Silke Angersbach, BMG LABTECH GmbH, Germany; Ronald Earp, BMG LABTECH, Inc., USA, 09/2004
State of the art biotechnology relies on many different analytical techniques in combination with high throughput screening (HTS) methodology. The detection and quantitation of minute amounts of DNA is routinely done in a high percentage of these applications.
One of the most common methods for nucleic acid detection is the measurement of solution absorbance at 260 nm (A260). Although a relatively simple method, A260 suffers from low sensitivity and interference from nucleotides and single-stranded nucleic acids.
Furthermore, compounds commonly used in the preparation of nucleic acids absorb at 260 nm leading to abnormally high quantitation levels.(1) New fluorescent staining techniques can be much more sensitive and specific for double stranded DNA (dsDNA) than absorbance methods. The PicoGreen® dsDNA quantitation reagent from Molecular Probes is a highly sensitive fluorescence assay for dsDNA detection.
PicoGreen® is widely used in industry and is quickly becoming a standard dsDNA quantitation method due to the high degree of sensitivity, linearity, and dynamic range achievable.
This application note investigates a method for using the PicoGreen® assay on the BMG LABTECH POLARstar OPTIMA microplate reader.
All materials were obtained through normal distribution channels from the manufacturer stated.
In addition, consumables such as pipette tips and microcentrifuge tubes were used as needed from various manufacturers.
A complete description of this preparation for microplate assays has been given previously.(2)
Stock working TE buffer is made by diluting reagent B 1:20 in distilled water free of nucleic acids. The working PicoGreen® reagent is made by dilution of reagent A 1:200 in TE buffer. A stock DNA solution at 100 ng/mL was made by dilution of reagent C 1:1000 in TE buffer. A serial dilution of the stock DNA solution was performed yielding seven concentrations ranging from 0.78 ng/mL to 50 ng/mL.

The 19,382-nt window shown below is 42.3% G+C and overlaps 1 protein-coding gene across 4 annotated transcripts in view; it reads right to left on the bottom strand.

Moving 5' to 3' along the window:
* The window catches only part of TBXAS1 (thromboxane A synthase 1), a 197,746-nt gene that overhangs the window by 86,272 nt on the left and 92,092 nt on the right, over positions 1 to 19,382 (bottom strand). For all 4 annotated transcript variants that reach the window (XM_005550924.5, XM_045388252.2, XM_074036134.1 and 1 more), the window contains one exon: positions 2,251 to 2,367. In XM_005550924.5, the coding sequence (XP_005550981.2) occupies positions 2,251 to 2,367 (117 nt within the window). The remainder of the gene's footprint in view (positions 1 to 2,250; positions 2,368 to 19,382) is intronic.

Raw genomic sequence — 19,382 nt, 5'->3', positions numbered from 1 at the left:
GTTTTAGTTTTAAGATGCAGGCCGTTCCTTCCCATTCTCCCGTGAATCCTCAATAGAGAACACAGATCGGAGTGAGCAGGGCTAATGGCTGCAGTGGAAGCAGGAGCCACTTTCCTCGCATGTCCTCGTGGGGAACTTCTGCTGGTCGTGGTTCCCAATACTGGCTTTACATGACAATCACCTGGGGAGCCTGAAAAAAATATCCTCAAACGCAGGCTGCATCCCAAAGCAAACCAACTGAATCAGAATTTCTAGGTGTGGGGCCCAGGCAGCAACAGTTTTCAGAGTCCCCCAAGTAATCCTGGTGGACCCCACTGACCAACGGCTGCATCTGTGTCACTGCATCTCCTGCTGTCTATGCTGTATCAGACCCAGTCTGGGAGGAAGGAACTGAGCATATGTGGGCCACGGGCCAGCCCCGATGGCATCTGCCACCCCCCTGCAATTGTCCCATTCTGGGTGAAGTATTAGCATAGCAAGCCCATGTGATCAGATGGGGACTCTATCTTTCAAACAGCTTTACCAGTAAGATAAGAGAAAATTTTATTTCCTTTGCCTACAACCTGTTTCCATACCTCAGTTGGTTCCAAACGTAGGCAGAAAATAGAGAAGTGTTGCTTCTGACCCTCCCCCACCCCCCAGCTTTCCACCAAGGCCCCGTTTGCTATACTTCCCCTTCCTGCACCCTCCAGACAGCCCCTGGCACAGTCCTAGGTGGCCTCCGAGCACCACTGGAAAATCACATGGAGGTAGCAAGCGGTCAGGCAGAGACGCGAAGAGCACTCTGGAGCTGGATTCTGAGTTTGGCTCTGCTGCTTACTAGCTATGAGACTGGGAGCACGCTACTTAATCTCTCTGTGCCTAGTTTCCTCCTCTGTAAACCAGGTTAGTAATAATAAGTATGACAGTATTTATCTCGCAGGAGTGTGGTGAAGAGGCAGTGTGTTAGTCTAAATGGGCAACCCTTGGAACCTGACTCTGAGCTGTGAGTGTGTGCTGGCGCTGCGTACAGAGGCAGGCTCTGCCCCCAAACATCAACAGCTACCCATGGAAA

100 µL of each preparation was placed in duplicate into a microplate for measurement. 100 µL of the working PicoGreen® reagent was added to each measurement well yielding final assay concentrations ranging from 0.39 ng/mL to 25 ng/mL. The blank solution was prepared identically except without the stock DNA solution. The prepared 96-well plate was inserted into the instrument, allowed to incubate for five minutes at room temperature, and then read in fluorescence mode using the following parameters:
The data from the measurement was evaluated using the BMG LABTECH POLARstar evaluation package. The average value of the blank measurement was subtracted from the duplicate measurements made at each concentration and the results plotted. A linear regression was performed on the standard curve to provide the limit of detection (LOD).
The dsDNA assay using the PicoGreen® reagent was linear over the range tested, 0.39 ng/mL to 25 ng/mL dsDNA (figure 1). A linear regression was performed on the data which yielded an R2 value of 0.999 and blanks were repeatedly measured (n=20) to determine the standard deviation of a well measurement. Using these parameters the LOD was calculated to be 1E4 pg/mL dsDNA or 21 pg dsDNA in 200 µL. Contributing in no small part to these values is the small standard deviation of measurements achieved through the use of a flashlamp excitation source.
The small degree of variance between each flash that makes up a single measurement on a well is approximately 3%. This fact combined with the relatively large number of flashes (n = 10 - 20 in most cases) used for each measurement creates a high degree of reproducibility when repetitive measurements are made.
Fig. 1: Sensitivity of PicoGreen® dsDNA assay. Serial dilution of dsDNA in 10 mM Tris-HCl, 1 mM EDTA, pH=7.5.
Through this independent analysis it would appear that the claims made by Molecular Probes regarding a detection limit of 50 pg in 200 µL using a microplate reader is valid under optimized conditions. Although individual sensitivity will vary depending upon contaminants and other environmental assay parameters, the PicoGreen® reagent can be readily used in the picogram quantitation range. Very little is known about how the PicoGreen® reagent binds to dsDNA, however, the binding does exhibit a high degree of dependence upon salt concentration which suggests it binds through an ionic interaction. This interaction can be affected by other assay parameters but these influences are beyond the scope of this study. Reference 2 has a complete list of known effectors on assay performance. Compared with conventional dsDNA quantitation techniques the PicoGreen® assay is a viable and inexpensive alternative assay that can be scaled and adapted to high throughput systems.